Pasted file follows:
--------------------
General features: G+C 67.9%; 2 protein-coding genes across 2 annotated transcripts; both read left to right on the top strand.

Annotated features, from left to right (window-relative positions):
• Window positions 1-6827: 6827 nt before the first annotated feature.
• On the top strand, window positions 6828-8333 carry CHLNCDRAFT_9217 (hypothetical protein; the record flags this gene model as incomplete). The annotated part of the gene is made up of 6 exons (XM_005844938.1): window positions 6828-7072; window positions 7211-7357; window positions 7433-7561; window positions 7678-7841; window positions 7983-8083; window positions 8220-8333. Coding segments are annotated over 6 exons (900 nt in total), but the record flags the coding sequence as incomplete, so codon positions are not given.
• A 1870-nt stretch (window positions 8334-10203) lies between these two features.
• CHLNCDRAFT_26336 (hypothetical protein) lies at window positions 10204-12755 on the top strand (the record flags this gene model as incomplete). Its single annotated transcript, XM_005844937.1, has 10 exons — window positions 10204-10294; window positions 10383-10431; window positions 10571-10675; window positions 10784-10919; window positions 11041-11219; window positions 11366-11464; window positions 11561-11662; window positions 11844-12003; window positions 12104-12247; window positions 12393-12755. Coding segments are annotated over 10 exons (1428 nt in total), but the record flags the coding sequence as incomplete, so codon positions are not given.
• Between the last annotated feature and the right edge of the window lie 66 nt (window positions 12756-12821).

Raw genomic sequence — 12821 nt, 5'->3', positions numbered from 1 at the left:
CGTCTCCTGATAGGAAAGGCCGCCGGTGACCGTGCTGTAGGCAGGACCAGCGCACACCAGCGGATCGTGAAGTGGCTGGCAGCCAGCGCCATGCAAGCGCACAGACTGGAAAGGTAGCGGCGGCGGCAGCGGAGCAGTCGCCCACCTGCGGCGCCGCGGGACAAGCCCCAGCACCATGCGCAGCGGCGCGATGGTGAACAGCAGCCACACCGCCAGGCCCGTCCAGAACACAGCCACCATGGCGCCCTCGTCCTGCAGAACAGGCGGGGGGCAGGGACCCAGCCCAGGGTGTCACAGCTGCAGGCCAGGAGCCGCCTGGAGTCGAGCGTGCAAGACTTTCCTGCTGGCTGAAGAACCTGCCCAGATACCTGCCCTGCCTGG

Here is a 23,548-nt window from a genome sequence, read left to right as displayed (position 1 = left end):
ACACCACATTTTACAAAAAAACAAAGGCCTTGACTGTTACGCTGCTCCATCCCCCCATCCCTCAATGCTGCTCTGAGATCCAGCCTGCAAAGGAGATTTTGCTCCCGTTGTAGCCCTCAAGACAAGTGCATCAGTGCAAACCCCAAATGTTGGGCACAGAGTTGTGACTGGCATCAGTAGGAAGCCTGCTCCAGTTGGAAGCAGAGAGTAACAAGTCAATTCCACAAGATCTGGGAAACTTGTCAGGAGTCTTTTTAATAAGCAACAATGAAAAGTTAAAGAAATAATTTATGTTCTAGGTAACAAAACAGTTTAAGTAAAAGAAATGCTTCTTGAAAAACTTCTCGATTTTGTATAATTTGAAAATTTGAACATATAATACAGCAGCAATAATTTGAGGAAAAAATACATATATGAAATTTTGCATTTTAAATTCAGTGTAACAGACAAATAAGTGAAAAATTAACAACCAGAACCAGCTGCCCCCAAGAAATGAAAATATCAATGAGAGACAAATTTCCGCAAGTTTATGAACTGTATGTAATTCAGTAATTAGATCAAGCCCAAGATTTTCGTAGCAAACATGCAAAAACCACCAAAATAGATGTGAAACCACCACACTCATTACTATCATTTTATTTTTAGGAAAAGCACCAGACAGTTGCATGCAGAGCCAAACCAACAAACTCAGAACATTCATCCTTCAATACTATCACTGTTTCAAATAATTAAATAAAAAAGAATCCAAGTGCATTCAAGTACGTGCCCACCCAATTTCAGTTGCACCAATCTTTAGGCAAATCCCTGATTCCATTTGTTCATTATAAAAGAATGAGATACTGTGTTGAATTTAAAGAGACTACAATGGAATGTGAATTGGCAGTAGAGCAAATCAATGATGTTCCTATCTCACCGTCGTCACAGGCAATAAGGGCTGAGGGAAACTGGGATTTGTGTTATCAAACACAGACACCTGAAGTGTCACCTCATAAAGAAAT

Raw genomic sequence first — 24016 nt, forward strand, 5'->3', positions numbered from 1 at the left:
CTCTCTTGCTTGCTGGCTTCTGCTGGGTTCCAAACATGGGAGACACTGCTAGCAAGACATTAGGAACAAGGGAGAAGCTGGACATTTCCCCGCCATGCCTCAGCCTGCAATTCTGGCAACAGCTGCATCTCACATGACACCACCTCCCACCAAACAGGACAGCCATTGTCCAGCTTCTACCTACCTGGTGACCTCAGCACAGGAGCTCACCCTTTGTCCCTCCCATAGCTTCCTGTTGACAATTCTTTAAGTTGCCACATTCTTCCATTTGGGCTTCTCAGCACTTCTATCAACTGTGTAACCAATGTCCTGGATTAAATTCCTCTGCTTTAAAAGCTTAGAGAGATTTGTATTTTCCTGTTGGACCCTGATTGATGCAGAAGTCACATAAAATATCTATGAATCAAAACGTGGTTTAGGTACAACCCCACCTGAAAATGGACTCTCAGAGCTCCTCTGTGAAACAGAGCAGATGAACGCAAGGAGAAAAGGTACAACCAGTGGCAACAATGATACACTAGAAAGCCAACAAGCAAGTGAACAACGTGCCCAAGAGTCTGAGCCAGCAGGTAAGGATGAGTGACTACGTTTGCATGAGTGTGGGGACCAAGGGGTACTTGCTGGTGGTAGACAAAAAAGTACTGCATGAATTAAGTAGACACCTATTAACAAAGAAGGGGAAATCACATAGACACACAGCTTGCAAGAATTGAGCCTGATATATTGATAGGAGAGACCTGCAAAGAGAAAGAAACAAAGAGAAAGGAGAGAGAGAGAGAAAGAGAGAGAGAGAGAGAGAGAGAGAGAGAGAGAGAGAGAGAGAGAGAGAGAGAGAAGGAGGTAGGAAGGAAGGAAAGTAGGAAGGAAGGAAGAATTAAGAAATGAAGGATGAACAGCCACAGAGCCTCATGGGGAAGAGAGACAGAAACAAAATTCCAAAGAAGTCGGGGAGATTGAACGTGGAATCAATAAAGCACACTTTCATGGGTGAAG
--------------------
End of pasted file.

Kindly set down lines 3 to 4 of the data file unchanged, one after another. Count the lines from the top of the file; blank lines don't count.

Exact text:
• Window positions 1-6827: 6827 nt before the first annotated feature.
• On the top strand, window positions 6828-8333 carry CHLNCDRAFT_9217 (hypothetical protein; the record flags this gene model as incomplete). The annotated part of the gene is made up of 6 exons (XM_005844938.1): window positions 6828-7072; window positions 7211-7357; window positions 7433-7561; window positions 7678-7841; window positions 7983-8083; window positions 8220-8333. Coding segments are annotated over 6 exons (900 nt in total), but the record flags the coding sequence as incomplete, so codon positions are not given.